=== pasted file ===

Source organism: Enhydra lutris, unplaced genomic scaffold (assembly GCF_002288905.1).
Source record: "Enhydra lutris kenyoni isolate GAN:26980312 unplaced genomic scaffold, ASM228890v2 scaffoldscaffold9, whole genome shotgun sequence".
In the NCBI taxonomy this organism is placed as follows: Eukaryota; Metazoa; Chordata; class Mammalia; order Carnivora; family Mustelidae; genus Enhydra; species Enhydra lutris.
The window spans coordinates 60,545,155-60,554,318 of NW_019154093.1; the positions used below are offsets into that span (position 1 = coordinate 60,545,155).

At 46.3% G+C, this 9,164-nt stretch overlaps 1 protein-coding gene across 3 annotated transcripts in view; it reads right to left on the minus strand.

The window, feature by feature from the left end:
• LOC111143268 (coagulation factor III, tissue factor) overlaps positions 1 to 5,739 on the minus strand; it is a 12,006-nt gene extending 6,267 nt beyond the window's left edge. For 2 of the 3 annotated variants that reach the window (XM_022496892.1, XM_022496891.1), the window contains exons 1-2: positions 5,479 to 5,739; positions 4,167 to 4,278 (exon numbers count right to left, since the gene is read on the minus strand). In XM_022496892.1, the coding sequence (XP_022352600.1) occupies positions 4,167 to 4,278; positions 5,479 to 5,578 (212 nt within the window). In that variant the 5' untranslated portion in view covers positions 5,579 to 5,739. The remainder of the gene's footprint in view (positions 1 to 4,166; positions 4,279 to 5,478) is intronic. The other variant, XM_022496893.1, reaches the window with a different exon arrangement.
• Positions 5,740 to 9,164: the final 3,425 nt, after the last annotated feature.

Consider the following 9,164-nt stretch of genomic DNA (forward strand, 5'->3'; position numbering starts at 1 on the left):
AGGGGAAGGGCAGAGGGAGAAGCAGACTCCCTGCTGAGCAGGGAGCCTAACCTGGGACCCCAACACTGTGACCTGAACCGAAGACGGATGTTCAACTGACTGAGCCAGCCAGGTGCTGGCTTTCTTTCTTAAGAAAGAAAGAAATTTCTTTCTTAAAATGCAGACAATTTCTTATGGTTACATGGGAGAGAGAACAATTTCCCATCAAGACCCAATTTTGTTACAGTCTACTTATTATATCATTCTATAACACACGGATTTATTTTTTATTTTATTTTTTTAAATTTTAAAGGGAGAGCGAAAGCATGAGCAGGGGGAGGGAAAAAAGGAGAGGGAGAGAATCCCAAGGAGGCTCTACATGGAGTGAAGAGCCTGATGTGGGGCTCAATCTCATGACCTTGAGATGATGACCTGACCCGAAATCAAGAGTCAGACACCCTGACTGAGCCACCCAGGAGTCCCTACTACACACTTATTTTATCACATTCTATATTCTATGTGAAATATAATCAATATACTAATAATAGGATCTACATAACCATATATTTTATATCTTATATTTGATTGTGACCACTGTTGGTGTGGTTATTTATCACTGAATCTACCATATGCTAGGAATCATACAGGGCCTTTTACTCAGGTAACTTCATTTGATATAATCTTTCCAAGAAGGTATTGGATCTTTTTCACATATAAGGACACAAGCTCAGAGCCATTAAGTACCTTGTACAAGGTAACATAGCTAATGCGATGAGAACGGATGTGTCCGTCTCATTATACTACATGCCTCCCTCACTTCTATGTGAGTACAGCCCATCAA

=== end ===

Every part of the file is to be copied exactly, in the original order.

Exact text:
Source organism: Enhydra lutris, unplaced genomic scaffold (assembly GCF_002288905.1).
Source record: "Enhydra lutris kenyoni isolate GAN:26980312 unplaced genomic scaffold, ASM228890v2 scaffoldscaffold9, whole genome shotgun sequence".
In the NCBI taxonomy this organism is placed as follows: Eukaryota; Metazoa; Chordata; class Mammalia; order Carnivora; family Mustelidae; genus Enhydra; species Enhydra lutris.
The window spans coordinates 60,545,155-60,554,318 of NW_019154093.1; the positions used below are offsets into that span (position 1 = coordinate 60,545,155).

At 46.3% G+C, this 9,164-nt stretch overlaps 1 protein-coding gene across 3 annotated transcripts in view; it reads right to left on the minus strand.

The window, feature by feature from the left end:
• LOC111143268 (coagulation factor III, tissue factor) overlaps positions 1 to 5,739 on the minus strand; it is a 12,006-nt gene extending 6,267 nt beyond the window's left edge. For 2 of the 3 annotated variants that reach the window (XM_022496892.1, XM_022496891.1), the window contains exons 1-2: positions 5,479 to 5,739; positions 4,167 to 4,278 (exon numbers count right to left, since the gene is read on the minus strand). In XM_022496892.1, the coding sequence (XP_022352600.1) occupies positions 4,167 to 4,278; positions 5,479 to 5,578 (212 nt within the window). In that variant the 5' untranslated portion in view covers positions 5,579 to 5,739. The remainder of the gene's footprint in view (positions 1 to 4,166; positions 4,279 to 5,478) is intronic. The other variant, XM_022496893.1, reaches the window with a different exon arrangement.
• Positions 5,740 to 9,164: the final 3,425 nt, after the last annotated feature.

Consider the following 9,164-nt stretch of genomic DNA (forward strand, 5'->3'; position numbering starts at 1 on the left):
AGGGGAAGGGCAGAGGGAGAAGCAGACTCCCTGCTGAGCAGGGAGCCTAACCTGGGACCCCAACACTGTGACCTGAACCGAAGACGGATGTTCAACTGACTGAGCCAGCCAGGTGCTGGCTTTCTTTCTTAAGAAAGAAAGAAATTTCTTTCTTAAAATGCAGACAATTTCTTATGGTTACATGGGAGAGAGAACAATTTCCCATCAAGACCCAATTTTGTTACAGTCTACTTATTATATCATTCTATAACACACGGATTTATTTTTTATTTTATTTTTTTAAATTTTAAAGGGAGAGCGAAAGCATGAGCAGGGGGAGGGAAAAAAGGAGAGGGAGAGAATCCCAAGGAGGCTCTACATGGAGTGAAGAGCCTGATGTGGGGCTCAATCTCATGACCTTGAGATGATGACCTGACCCGAAATCAAGAGTCAGACACCCTGACTGAGCCACCCAGGAGTCCCTACTACACACTTATTTTATCACATTCTATATTCTATGTGAAATATAATCAATATACTAATAATAGGATCTACATAACCATATATTTTATATCTTATATTTGATTGTGACCACTGTTGGTGTGGTTATTTATCACTGAATCTACCATATGCTAGGAATCATACAGGGCCTTTTACTCAGGTAACTTCATTTGATATAATCTTTCCAAGAAGGTATTGGATCTTTTTCACATATAAGGACACAAGCTCAGAGCCATTAAGTACCTTGTACAAGGTAACATAGCTAATGCGATGAGAACGGATGTGTCCGTCTCATTATACTACATGCCTCCCTCACTTCTATGTGAGTACAGCCCATCAA